Ball and Chain, Little Havana, Miami reviewed by Tasting Table

TASTING TABLE

Have a ball at the Ball & Chain

Close your eyes, sip the tobacco-flavored Old Fashioned and get transported to the heyday of Little Havana, Miami’s Cuban hub.

Before it was the colorful Little Havana, this area of town was part of the small retail district of Shenandoah, a predominantly Jewish neighborhood. Miami might not have a ton of history, but the bit we do have is as exciting as the cocktails and fare being served at recently reopened Ball & Chain.

With an interesting 25-year run, filled with bootleggers, gamblers and outlawed felons as owners, it wound up being one of the only locales that would allow African-American jazz and blues musicians—such as Billie Holiday, Chet Baker, Louis Armstrong and Nat King Cole—to perform in the city post World War II, and it’s now reopened its doors.

The new joint feels more out of pre-revolution Cuba, paying homage to the ’50s decade and the neighborhood, which is undergoing a bit of a nightlife renaissance. You’ll know how to find the club by following the martini glass-shaped neon flashing sign on the corner of 15th and Eighth.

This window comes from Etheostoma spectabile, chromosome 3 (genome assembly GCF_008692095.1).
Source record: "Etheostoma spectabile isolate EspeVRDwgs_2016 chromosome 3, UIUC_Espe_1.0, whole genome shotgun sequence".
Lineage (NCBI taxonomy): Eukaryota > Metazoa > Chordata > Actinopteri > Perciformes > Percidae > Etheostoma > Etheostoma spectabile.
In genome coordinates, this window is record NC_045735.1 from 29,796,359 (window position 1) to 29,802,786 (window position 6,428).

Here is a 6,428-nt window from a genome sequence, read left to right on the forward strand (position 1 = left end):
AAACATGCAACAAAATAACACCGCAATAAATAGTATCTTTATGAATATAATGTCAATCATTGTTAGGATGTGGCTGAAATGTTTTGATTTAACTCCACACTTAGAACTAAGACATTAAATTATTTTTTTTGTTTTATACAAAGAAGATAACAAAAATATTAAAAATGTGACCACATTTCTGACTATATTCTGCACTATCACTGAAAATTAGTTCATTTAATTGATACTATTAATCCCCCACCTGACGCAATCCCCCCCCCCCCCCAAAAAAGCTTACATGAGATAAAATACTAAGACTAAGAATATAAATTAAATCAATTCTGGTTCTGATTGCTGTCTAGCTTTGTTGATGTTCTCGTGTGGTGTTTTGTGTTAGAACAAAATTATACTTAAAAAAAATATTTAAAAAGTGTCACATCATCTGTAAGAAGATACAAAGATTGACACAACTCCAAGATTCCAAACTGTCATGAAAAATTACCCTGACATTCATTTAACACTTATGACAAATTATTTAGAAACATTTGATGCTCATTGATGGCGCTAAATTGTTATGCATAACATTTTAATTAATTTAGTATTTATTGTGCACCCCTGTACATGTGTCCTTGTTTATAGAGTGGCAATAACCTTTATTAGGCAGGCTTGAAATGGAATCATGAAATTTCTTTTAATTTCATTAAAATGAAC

During our visit this past weekend, Buena Vista Social Club’s Chan Chan played in the background. The walls, painted a deep emerald green, complemented the original wooden ceiling and were decked with sepia-toned photographs and vintage promotional concert posters of some of Miami’s most notorious citizens and visitors.

We ordered the pastelito daiquiri—the traditional version of the rum classic, topped with one of the popular desserts of guava-stuffed glazed puff pastry. Dip it into the drink to add an extra dose of sweetness.

All of the cocktails, including the mojito criollo and canita—a salute to sugarcane juice—will set you back $12. The price ($8) is also right with the bar grub, which includes plantain mariquitas, crackling pork rinds or chicharrones and poached yuca.

The restored outdoor patio is an oasis. The club’s majestic stage promises good times to come. For now, those good times will have to wait until September 25. After a successful weekend trial, the bar will be closing down to work out any opening kinks, but promises live music acts when it launches full-time.

Once it does, you’ll be as attached to it as you would to, well, you know.